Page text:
Presentation Details
Bitter Taste Hyper-Sensitivity to Quinine and Amarogentin Is Associated with Food Allergies

Zeping Shao1, Yun Liu2, Nadia de Jager3, Eugeni Roura1.

1Centre for Nutrition and Food Sciences, Queensland Alliance for Agriculture and Food Innovation, The University of Queensland, Brisbane, Australia.2Australian Institute for Bioengineering and Nanotechnology, The University of Queensland, Brisbane, Australia.3Queensland Brain Institute, The University of Queensland, Brisbane, Australia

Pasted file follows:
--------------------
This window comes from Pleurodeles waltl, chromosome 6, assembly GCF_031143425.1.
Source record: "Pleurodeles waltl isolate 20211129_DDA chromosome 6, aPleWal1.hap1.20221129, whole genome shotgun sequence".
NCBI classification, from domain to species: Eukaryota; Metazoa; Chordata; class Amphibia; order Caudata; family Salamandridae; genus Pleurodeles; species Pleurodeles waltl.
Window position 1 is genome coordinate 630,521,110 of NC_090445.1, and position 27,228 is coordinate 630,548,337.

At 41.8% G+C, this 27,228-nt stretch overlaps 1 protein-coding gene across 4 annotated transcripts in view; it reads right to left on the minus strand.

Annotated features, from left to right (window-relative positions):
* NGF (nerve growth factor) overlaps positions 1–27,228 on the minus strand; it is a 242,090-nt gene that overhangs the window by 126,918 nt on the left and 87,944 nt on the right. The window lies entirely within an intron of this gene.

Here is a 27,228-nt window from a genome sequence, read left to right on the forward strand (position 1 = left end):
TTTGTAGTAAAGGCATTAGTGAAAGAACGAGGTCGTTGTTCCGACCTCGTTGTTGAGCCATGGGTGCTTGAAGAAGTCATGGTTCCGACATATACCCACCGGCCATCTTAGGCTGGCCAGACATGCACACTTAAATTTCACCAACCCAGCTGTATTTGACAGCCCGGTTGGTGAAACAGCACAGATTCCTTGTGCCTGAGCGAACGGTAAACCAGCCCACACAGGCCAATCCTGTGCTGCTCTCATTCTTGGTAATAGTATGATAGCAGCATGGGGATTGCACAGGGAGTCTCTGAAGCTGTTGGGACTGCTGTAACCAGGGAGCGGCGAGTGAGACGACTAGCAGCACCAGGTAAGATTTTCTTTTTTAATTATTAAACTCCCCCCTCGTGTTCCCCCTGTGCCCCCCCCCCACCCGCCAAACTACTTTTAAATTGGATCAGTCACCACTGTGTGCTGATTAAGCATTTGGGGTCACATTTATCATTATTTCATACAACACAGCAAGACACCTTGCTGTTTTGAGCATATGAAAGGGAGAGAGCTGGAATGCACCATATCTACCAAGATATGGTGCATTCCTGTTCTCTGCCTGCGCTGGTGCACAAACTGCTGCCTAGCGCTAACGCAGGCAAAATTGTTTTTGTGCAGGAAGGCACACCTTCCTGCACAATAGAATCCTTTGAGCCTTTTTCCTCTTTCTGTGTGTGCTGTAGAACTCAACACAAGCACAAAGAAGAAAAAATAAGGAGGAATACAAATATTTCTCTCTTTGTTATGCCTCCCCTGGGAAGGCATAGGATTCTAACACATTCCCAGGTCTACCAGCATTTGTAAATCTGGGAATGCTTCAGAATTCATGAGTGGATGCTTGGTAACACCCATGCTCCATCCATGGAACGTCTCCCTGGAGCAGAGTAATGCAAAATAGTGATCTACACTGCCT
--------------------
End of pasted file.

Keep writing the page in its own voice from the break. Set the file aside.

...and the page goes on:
Food allergies have been defined as an immune response occurring soon after ingesting an otherwise innocuous, dietary protein. The activation of immune cells (i.e. T lymphocytes) occur after activation by specific peptides (referred to as epitopes) part of the amino acid sequence of the protein. Interestingly, several peptides have been identified as bitter receptor (TAS2R) agonists. For example, Gly-Phe-containing peptides have been identified as epitopes involved in peanut, tree nut, milk, and egg allergies among others. Interestingly, Gly-Phe is a high affinity ligand for TAS2R4. With the hypothesis that sensitivity to bitterants may be involved in food allergic responses, we performed sensory evaluations on 16 medically diagnosed food allergic (FA) and 16 non-food allergy (NFA) participants. Best estimate thresholds (BET) for quinine hydrochloride (quinine), amarogentin, thiamine hydrochloride (thiamine), 6-n-propylthiouracil (PROP) and caffeine were analyzed via discriminatory triangle test. The BET were significantly (P = 0.0226, one-way ANOVA) or tended to be (P = 0.0671) lower in FA group compared to NFA individuals for quinine and amarogentin, respectively. In contrast, no significant (P > 0.10) differences were observed related to the sensing of thiamine, PROP, or caffeine between the two groups. Quinine and amarogentin show high affinity to TAS2R4. Thus, it would appear that the bitter-hypersensitivity involving TAS2R4 observed in FA individuals may be related to a defensive response to avoid consumption of potential allergenic proteins. In conclusion, a significant hyper-sensitivity to bitter TAS2R4 ligands has been identified in FA compared to NFA volunteers. The potential role of TAS2R4 and other TAS2Rs in food allergies warrants further investigation.

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